2012 Community Art Exhibition in Lancaster

Every year the Lancaster Museum of Art hosts the Community Art Awards exhibition (previously known as the Open Art Awards.) It is an open exhibit where anyone who “lives, works, or worships” in Lancaster County can submit one piece to the gallery. Understandably, some years this lack of jurying is evident, though it is great to have a venue where you can see a panoply of what the county has to offer.

This year the exhibition is particularly fine and the level of art is very professional. One thing about living in a smaller community is that there is less of a taboo on certain forms of art. Watercolors tend to get a bad rap in the “art world” even though they’re tremendously difficult and can be very evocative and beautiful. This exhibition featured a fair number of watercolors, and my favorite piece in the exhibit was Joanne Hensel’s watercolor, Milkpods at Middlecreek. She has a marvelous depth of field and contrasts sharper details with a misty background. There’s a dark, stormy sky and a range of rusts and dark grey teals makes an excellent color contrast.

It’s an interesting blend of media, with woodcuts, acrylics, oils, and mixed media pieces. Most of the pieces are painting (or wall pieces) but there are a few sculptures and craft pieces. Along with my Scorpius, the Lancaster Designer Chapter was represented by Ted Rasmussen, who has a turned wood bowl. While I always associate him with his super thin turned pieces, this bowl is chunkier, though smooth with some beautiful burl details.

That’s my piece, Scorpius, in the middle there, staring at the wall…

On an aside note, my piece was displayed backwards. This is funny because when I dropped it off, the woman in front of me had a really complicated piece that needed to be assembled and I said,”mine is pretty self evident.” Obviously it’s not as self evident as I thought. It looks a little like it’s mooning the room to me. Next time, I’ll know to mark it better.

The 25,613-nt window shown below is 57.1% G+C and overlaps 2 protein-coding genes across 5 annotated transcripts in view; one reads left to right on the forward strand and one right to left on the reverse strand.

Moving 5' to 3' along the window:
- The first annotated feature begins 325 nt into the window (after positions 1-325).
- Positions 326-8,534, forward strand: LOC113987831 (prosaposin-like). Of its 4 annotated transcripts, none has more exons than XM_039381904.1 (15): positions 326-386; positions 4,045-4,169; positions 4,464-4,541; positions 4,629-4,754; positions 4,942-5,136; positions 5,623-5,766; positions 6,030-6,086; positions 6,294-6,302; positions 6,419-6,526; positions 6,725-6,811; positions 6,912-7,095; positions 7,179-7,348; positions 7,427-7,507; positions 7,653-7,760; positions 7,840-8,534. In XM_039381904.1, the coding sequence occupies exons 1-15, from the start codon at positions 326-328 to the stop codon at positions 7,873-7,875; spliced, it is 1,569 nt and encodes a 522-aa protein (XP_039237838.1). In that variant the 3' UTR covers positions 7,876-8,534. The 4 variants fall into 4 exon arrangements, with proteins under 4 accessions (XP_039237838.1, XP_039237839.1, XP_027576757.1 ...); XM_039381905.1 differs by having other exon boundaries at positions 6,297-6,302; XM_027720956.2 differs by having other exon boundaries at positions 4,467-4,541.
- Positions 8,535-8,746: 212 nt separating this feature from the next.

The exhibition runs through August 26th and it is a great example of the different pieces Lancastrians create. Also you can vote for the People’s Choice Award (hint, hint.) Plus it’s about 2 blocks away from my favorite coffee house, Square One which you should also visit if you’re in the area.

PCAD’s Senior Show and Celebration

This past Saturday I went into Lancaster for two events – one of which was the Pennsylvania College of Art and Design’s Senior Exhibition.  We went into the school and they handed out hand fans.  These were given both due to the heat and because they listed which majors (and what food) was on each floor of the school.  The front gallery had what looked like one piece by each artist, giving a nice overview of the graduating class.  I decided to start on the fourth floor and work my way down.

The Conqueror ©2010 Ashleigh Leiter oil on canvas 20" x 30"

The fine arts majors were on the top floor and the one group of paintings that stuck out for me were Ashleigh Leiter‘s.  Her oil paintings were dark, each with a color highlighting her subjects – silverware.  That’s right, there were fork, knives, and/or spoons that were pushing their way out of darkness, with some hidden by transparent veils.  It was haunting and beautiful, and it was using utensils.

The main thrust of PCAD is design, so there was a ton of illustrators and graphic design majors.  The commercial art was really tight, simple, and well done, but it’s just not my thing so I didn’t spend long here.

Four Horsemen Illustration ©Micah Henderson